Tuesday, 31 August 2010

A Suitcase for a voyage to Nowhere.

An empty suitcase from the Czech Republic brings together two stangers: one from Canada, the other from Japan. Now they are trying to bring together the whole world. / Ori Golan.

Fumiko Ishioka cuts a rather delicate figure. When I first meet her, I hesitate before shaking her hand; they look so fragile. But the 40-year-old director of the Tokyo Holocaust Education Centre is a formidable force.

And when she has her heart set on something, she won’t take no for an answer.

In 2000, while working with a group of young Japanese students studying the Holocaust, she searched for personal items that had belonged to children during the Holocaust, and was repeatedly turned down. “The museums would not lend us any of their exhibits and the survivors felt their mementos were too precious to part with” she recalls. But this did not deter her and she pressed on until, finally, the Auschwitz museum in Poland agreed to send some artefacts. When the parcel arrived in her office, Fumiko found a slightly battered brown suitcase. Painted on it, in thick brush strokes, was the name Hanna Brady. “It was the only object they at the centre that had a name attached to it”, she adds.

This suitcase would change the course of Fumiko’s life. And not just hers.

In a bid to discover the identity of the suitcase’s owner, she embarked on an amazing voyage of enquiry that crossed continents, languages and centuries. It entailed tireless research work, protracted email exchanges and numerous meetings with survivors of Auschwitz.

Her efforts paid off. Fumiko uncovered Hana’s identity (her name was misspelt on the suitcase); she found drawings made by the young child, as well as records of her imprisonment in Terezin Ghetto. Hana Brady, who hailed from a middle class Jewish family in the Czech Republic, was murdered, aged 13.

A chance meeting with a survivor, led to the discovery of George Brady, Hana’s brother, who had survived the war and was living in Toronto. In the last 10 years they have formed a close bond. “Meeting George”, she says, “has been a life affirming experience. Despite his terrible tragedy, he has never given up and has created such a beautiful family”.

With his assistance, Fumiko was finally able to piecet Hana’s story with clarity and detail. It is a tale that begins with Hana’s carefree life in a little town of Nove Mesto, continues with the Nazi occupation of Czechoslovakia, and ends tragically in the gas chambers of Auschwitz.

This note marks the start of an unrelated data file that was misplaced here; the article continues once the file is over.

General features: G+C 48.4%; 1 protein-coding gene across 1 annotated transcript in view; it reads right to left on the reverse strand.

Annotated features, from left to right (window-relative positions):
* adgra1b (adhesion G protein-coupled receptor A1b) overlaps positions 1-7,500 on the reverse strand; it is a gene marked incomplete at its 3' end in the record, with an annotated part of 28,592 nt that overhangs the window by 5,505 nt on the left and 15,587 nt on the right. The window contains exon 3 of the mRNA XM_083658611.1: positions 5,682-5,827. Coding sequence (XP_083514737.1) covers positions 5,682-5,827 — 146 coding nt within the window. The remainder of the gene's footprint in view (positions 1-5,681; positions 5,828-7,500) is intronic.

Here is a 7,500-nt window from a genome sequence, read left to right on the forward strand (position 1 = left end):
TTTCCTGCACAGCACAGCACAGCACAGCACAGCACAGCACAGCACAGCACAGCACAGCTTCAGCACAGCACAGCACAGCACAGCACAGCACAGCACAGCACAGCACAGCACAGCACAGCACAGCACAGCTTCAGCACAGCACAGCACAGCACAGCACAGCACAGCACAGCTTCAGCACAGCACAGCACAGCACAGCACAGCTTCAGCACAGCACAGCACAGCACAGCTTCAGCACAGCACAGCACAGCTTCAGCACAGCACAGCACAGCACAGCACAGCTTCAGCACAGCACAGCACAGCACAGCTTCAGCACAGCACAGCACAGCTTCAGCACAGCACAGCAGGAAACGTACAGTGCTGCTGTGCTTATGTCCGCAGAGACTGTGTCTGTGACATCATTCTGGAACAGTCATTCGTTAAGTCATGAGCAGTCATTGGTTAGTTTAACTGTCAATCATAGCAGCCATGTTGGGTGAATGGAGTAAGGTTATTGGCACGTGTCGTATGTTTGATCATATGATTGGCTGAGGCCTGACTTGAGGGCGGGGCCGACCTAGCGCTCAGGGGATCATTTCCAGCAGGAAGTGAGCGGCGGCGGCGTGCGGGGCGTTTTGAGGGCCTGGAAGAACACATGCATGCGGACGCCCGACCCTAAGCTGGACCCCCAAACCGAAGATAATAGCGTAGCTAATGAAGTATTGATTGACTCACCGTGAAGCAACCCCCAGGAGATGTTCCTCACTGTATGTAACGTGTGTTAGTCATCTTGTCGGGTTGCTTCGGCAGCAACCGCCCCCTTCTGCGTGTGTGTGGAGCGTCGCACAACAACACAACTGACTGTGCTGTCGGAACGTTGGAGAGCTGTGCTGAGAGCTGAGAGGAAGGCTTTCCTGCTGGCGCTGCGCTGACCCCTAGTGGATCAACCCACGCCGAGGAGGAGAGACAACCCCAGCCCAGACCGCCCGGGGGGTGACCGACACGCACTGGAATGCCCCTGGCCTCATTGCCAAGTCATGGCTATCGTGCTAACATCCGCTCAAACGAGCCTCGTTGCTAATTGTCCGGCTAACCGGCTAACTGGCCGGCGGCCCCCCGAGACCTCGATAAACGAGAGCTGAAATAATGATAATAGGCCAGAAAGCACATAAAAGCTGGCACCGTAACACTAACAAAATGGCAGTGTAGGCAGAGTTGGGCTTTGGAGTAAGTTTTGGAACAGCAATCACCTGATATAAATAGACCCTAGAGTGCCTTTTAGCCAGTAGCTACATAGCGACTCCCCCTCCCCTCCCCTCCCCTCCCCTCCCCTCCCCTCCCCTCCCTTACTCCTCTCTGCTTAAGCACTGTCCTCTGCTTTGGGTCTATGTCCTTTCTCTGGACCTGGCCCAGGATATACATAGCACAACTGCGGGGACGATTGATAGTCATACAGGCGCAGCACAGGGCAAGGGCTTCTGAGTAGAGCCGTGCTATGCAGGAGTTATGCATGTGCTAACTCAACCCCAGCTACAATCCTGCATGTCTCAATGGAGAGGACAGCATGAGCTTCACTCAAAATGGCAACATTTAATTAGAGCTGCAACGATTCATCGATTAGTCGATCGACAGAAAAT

The book "Hana's Suitcase" by Karen Levine, tells the entire story of Hana’s short life. It has been translated into 40 languages and has garnered a slew of prizes. Larry Weinstein adapted "Hana's Suitcase" to film. Alongside Georgeʼs memories, school children from Japan, Canada, and the Czech Republic tell Hanaʼs story in their own language.

With George’s daughter, Lara Hana, Fumiko has been presenting Hana’s story in Australia. Their itinerary has covered schools in Sydney, Melbourne and Perth. “It is important”, she says, “to tell Hana’s story to non-Jewish students because, while the Holocaust is unique, it offers universal lessons. As a Japanese and a person who does not embrace any organised religion, I introduce it to young people for its universal lessons. We all have a role to play to make this a better world.”

Given Japan’s complicity with Nazi Germany and its active aggressive wartime activities throughout East Asia (which go unmentioned in history books in Japan), it is reassuring – and surprising – that a Japanese is attempting to spread the word of tolerance. Fumiko nods. “Not only the Holocaust but also our country’s atrocities have not been taught properly” she says.

Does she feel she is making a difference?

“I know it is a never ending struggle. There are millions of children today like Hana who are living in fear and may not make it to tomorrow, but if we can prevent even one child from growing up a racist or a bigot, then we have done our job.”

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